Consider these stock prices –
- NTPC – Rs 88 per share
- Bajaj Auto – Rs 3000 per share
Do these prices tell you something if you were to decide which of these stocks to buy?
Well, people who look at a stock’s “price” and like the one that is in single or double digits, would consider NTPC to be cheaper than Bajaj Auto. But, in reality and sensibility, stock price is not the way you assess which stock is cheaper. You understand a business, arrive at its intrinsic value, and then compare that value with the stock’s price. If the price is lower than intrinsic value, it is a cheap stock. If the price is higher than intrinsic value, it is an expensive stock.
Anyways, now consider these two companies’ market capitalization (market cap = stock price * shares outstanding) –
- NTPC – Rs 85000 crore
- Bajaj Auto – Rs 85000 crore
Do these market caps tell you something if you were to decide which of these stocks to buy?
Not much, but they tell you something really important.
Market cap tells you what the whole company is worth as per the stock market. Of course, you also need to measure the debt and cash in the company’s books (to arrive at enterprise value, which is market cap + debt – cash), but market cap tells you roughly how much you must pay to buy the entire equity in a given company today.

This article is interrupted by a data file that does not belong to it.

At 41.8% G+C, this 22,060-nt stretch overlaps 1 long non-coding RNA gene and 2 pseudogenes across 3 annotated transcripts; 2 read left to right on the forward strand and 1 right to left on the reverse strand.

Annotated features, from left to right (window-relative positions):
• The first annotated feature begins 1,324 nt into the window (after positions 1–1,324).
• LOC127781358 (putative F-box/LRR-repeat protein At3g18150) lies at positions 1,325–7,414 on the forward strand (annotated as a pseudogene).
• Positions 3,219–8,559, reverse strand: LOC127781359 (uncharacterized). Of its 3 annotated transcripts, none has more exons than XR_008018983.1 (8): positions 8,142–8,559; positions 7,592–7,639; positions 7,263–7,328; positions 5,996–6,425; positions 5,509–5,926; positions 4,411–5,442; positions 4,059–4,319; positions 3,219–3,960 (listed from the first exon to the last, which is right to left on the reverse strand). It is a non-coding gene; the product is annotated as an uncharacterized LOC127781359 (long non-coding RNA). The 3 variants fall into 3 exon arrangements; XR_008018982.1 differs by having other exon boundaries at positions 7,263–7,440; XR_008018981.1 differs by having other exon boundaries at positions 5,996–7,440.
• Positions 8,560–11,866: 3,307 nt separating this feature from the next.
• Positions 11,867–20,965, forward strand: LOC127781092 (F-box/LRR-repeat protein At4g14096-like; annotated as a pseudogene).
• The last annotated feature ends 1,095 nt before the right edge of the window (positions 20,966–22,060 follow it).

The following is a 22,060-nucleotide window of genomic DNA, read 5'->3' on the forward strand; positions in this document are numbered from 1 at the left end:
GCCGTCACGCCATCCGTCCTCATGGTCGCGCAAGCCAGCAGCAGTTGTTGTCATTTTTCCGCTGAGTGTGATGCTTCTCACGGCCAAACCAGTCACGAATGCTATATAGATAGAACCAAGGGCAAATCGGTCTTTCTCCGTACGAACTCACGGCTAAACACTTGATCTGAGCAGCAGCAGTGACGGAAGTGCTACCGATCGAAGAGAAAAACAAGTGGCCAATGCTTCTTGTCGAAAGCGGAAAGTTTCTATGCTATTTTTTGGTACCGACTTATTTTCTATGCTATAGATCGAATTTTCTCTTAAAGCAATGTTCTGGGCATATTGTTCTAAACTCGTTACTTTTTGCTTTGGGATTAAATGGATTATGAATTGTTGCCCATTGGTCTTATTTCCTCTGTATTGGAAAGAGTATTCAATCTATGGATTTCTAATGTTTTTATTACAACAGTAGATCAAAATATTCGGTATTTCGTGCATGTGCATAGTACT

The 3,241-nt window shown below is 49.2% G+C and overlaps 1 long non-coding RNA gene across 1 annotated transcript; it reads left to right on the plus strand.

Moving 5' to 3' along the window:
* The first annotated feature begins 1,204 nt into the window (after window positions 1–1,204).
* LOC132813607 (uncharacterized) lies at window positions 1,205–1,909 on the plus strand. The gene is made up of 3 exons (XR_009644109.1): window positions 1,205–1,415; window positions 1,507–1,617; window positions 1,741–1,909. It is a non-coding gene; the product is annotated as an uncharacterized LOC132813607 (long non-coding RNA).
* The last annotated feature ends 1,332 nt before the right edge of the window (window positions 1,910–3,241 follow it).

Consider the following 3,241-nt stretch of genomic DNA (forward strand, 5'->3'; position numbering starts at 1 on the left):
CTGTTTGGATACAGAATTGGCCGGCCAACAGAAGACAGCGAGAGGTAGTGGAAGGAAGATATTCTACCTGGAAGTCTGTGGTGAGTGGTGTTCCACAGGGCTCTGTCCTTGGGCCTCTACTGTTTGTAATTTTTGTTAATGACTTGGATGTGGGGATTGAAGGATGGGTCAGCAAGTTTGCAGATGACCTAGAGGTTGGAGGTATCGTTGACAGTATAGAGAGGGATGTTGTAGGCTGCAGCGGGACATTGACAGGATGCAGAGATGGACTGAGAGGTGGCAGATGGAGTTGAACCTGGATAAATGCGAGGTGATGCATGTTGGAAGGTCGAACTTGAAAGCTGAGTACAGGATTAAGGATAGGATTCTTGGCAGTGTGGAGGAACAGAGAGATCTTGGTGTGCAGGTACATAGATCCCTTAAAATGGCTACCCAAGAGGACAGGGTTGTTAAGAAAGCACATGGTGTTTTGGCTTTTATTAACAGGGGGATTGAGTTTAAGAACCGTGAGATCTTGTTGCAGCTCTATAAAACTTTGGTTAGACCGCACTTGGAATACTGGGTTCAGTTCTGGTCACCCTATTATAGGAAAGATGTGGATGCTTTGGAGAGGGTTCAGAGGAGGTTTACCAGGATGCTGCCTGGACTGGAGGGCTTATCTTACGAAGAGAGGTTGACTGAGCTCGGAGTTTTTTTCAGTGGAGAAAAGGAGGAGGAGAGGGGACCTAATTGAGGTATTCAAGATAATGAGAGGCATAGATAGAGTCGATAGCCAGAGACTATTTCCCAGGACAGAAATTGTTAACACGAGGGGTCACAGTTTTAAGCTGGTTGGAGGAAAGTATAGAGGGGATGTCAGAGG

Of course, looking at just market caps and assuming that whatever the market is charging for a company is what it’s worth, is also a mistake.
But one very important question that looking at market caps, say of the above two companies, lead me to is this – If I had Rs 85,000 crore to invest in a company and could be its sole owner, which of these two companies would I buy (assuming there are just these two companies I can choose from)?
Starting from this premise, my mind naturally will focus on basic business issues such as payback (how fast can the company generate Rs 85,000 crore in profit to return my investment), cash flow, debt levels, revenue growth prospects, capex needs, profit margins, and return on capital.
Generally, the longer it takes a company to return my investment, the more I am inclined to walk away.
And if I would not want to own the entire company, I will not buy 100 or even 10 shares of it.
“Own a business, don’t rent stocks,” is what Warren Buffett has often advised.
Thinking in terms of market caps and not stock prices is a way to have an owner’s mindset. And good investment behaviour starts with this attitude of ownership.
P.S. Consider one more example of the importance of thinking in market caps than stock prices. MRF’s stock price is Rs 65,000 per share (oh yes, per share!) while DLF’s stock price is “just” Rs 140. But you can buy the entire MRF stock at market cap of Rs 27,000 crore while you need to pay 33% more, or Rs 36,000 crore, to buy the entire stock of DLF.
That’s about it from me for today.